June 16: We retraced our steps to Lincoln, stumbling across Missouri Pacific's Crete Local southbound near Hickman behind clean GP15 1627 and a GP28-2. A few minutes later, we were surprised at a rural elevator crossing at a place called Roca by a southbound BN coal train with three Santa Fe C30-7''s (8110-8030/8114) on 110 OGEX hoppers. I was oblivious to the fact that the train carried "green" markers; this train was running as train #2-76, the second section of scheduled freight #76. The busy St. Joe subdivision between Lincoln and Table Rock was still dark railroad dispatched under timetable authority; CTC would come to the railroad later this year, but for now, dispatchers paraded as many as a dozen sections of "train 76" over this line daily.
Surprise #1: MoP's Crete Local at Hickman. . .
We stopped at Hastings to photograph power for a grain train (U30B 5746, SD9 6228 and 2 SD40s); and Holdrege as SD9 6185 dumped ballast on the 6th subdivision branch to Sterling, Colorado. Nearing Holbrook, the scanner came to life: The Oberlin local was returning westbound to McCook. He finished his station work and departed into the setting sun, 26 cars behind U28B 5454/GP30 2246 and GP20 2045. I made several nice shots of the train passing rural elevators, wig-wag signals, and the parallel highway made for some fine pan shots as well.
On the high Plains: SD9 6185 dumps rock at Holdrege. . .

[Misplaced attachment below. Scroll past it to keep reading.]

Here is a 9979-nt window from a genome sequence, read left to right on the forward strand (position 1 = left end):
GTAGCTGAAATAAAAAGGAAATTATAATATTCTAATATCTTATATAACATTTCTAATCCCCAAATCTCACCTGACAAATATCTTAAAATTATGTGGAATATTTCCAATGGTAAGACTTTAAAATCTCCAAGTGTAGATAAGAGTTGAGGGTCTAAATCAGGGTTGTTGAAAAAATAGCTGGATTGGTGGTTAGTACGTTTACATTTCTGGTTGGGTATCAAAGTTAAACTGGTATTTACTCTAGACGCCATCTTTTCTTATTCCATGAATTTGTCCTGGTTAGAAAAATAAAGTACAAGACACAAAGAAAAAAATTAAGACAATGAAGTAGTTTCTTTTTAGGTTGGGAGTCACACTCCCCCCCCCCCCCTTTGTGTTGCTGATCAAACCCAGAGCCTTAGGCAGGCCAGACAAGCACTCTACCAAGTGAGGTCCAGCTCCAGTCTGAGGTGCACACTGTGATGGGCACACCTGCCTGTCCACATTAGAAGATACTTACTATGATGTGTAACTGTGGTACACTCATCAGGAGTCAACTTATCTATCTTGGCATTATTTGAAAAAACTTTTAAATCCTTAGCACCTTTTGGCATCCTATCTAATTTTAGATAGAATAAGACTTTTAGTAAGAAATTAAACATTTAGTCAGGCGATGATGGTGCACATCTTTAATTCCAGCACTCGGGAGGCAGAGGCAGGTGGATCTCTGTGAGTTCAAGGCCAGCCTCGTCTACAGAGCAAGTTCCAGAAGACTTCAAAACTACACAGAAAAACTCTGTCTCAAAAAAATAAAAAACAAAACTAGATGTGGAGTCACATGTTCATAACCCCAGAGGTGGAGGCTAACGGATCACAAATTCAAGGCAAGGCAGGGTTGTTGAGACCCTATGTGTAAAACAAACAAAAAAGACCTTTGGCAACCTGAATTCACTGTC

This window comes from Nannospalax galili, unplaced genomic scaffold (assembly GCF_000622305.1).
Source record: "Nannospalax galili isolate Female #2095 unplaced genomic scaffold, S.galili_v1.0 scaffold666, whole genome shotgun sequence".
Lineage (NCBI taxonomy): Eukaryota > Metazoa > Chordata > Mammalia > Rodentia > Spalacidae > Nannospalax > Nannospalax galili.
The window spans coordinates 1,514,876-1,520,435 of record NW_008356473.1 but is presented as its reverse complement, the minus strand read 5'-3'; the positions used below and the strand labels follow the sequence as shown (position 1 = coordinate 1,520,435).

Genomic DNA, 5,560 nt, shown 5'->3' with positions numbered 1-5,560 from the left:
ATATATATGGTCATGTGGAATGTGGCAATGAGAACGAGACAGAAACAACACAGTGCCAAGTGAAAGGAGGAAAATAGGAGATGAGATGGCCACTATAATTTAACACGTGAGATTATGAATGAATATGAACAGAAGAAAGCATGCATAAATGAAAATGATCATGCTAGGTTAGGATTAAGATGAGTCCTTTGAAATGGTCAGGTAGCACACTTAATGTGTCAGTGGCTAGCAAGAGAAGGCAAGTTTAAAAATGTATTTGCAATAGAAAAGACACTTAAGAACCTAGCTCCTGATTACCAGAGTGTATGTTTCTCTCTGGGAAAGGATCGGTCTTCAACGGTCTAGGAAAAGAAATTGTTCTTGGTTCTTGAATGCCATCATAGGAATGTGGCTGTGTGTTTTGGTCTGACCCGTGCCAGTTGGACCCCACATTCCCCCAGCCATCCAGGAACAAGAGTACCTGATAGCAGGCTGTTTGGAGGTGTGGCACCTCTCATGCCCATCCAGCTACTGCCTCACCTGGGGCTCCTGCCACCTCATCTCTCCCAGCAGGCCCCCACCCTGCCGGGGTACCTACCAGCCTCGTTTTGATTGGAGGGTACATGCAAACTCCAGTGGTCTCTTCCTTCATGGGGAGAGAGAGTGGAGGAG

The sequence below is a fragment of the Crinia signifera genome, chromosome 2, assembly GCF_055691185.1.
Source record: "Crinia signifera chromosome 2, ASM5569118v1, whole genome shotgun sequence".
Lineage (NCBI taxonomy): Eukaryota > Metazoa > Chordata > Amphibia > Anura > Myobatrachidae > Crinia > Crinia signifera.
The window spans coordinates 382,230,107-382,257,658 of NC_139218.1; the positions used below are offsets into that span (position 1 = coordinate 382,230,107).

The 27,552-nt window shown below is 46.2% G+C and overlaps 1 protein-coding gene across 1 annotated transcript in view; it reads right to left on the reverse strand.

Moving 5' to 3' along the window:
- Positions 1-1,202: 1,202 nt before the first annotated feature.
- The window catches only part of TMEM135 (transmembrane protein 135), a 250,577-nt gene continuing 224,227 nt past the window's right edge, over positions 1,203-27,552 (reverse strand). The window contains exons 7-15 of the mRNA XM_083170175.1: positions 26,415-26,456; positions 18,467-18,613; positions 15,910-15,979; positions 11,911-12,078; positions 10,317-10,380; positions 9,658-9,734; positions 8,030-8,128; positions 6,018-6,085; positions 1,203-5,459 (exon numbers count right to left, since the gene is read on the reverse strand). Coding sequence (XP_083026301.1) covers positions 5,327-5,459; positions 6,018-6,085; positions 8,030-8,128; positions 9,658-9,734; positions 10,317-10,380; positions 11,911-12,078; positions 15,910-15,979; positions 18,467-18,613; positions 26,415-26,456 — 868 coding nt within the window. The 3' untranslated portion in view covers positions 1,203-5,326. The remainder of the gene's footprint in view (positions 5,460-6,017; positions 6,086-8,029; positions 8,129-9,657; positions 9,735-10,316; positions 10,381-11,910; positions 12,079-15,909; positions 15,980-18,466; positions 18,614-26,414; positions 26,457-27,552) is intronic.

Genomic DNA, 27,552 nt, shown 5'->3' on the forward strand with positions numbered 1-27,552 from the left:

Elevator, GE's, Wig-Wag:WB Oberlin local, Indianola. . .
June 17: We overnighted in McCook; I headed out early and photographed the Oberlin local departing the yard on its eastbound trip, this time with 5476/5454/2246 for power. I grabbed a shot off the overpass and raced ahead to Red Cloud, then headed back to the motel to collect Marc. While still not a happy camper, we were finally leaving the BN, GE's and Nebraska behind, and pointed straight north to the Union Pacific at North Platte. If pool power couldn't boost his spirits, well, hell, nothing could. We poked around the giant UP yard there a couple of hours, widnessing several trains including an eastbound with a pair of ex-Frisco SD45's behind a UP C30-7. Then, we made time westbound along old US 30 into Wyoming.
I don't recall if the weather turned sour, we ran out of film, or we were just tired of traveling with each other and wanted to get the hell back to Seattle as quickly as possible, but after Hersey, Nebraska, the trip notes and photographs stop. Who knows when we got back, and I sure as hell don't remember what else we saw.
Still, it WAS a hell of a trip, and, true to the form of ETTS, virtually nothing we photographed in those two weeks remains how it was. We saw Rio Grande, Utah Railway Alcos, US Steel F-units and all sorts of strange and exotic BN beasts in the wilds of Nebraska. But the bottom line on a trip such as this: be sure you and your traveling companion have common goals and desires on what to see; if not, be a little flexible and try to find something of interest everywhere you might go.
Postscript: Twenty-six years later, I'm connected to these BN lines in Nebraska professionally, working as a train dispatcher controlling train movement across the Lincoln-Brush, Colorado mainline--home of that Oberlin Local. It's possible that a few of those train crews I photographed in 1981 I'm today working with on a regular basis. Who'd'a'thunk it?